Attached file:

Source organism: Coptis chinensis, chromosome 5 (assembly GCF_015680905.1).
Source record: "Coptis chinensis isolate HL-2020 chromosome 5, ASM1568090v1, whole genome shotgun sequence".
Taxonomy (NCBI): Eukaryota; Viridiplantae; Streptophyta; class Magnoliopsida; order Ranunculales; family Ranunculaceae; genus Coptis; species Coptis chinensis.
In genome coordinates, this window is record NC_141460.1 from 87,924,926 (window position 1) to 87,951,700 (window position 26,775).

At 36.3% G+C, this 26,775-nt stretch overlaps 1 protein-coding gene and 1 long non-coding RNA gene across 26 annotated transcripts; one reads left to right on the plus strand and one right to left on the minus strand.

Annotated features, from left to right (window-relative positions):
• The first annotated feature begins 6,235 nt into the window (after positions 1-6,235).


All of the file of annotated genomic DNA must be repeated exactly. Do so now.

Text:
Source organism: Coptis chinensis, chromosome 5 (assembly GCF_015680905.1).
Source record: "Coptis chinensis isolate HL-2020 chromosome 5, ASM1568090v1, whole genome shotgun sequence".
Taxonomy (NCBI): Eukaryota; Viridiplantae; Streptophyta; class Magnoliopsida; order Ranunculales; family Ranunculaceae; genus Coptis; species Coptis chinensis.
In genome coordinates, this window is record NC_141460.1 from 87,924,926 (window position 1) to 87,951,700 (window position 26,775).

At 36.3% G+C, this 26,775-nt stretch overlaps 1 protein-coding gene and 1 long non-coding RNA gene across 26 annotated transcripts; one reads left to right on the plus strand and one right to left on the minus strand.

Annotated features, from left to right (window-relative positions):
• The first annotated feature begins 6,235 nt into the window (after positions 1-6,235).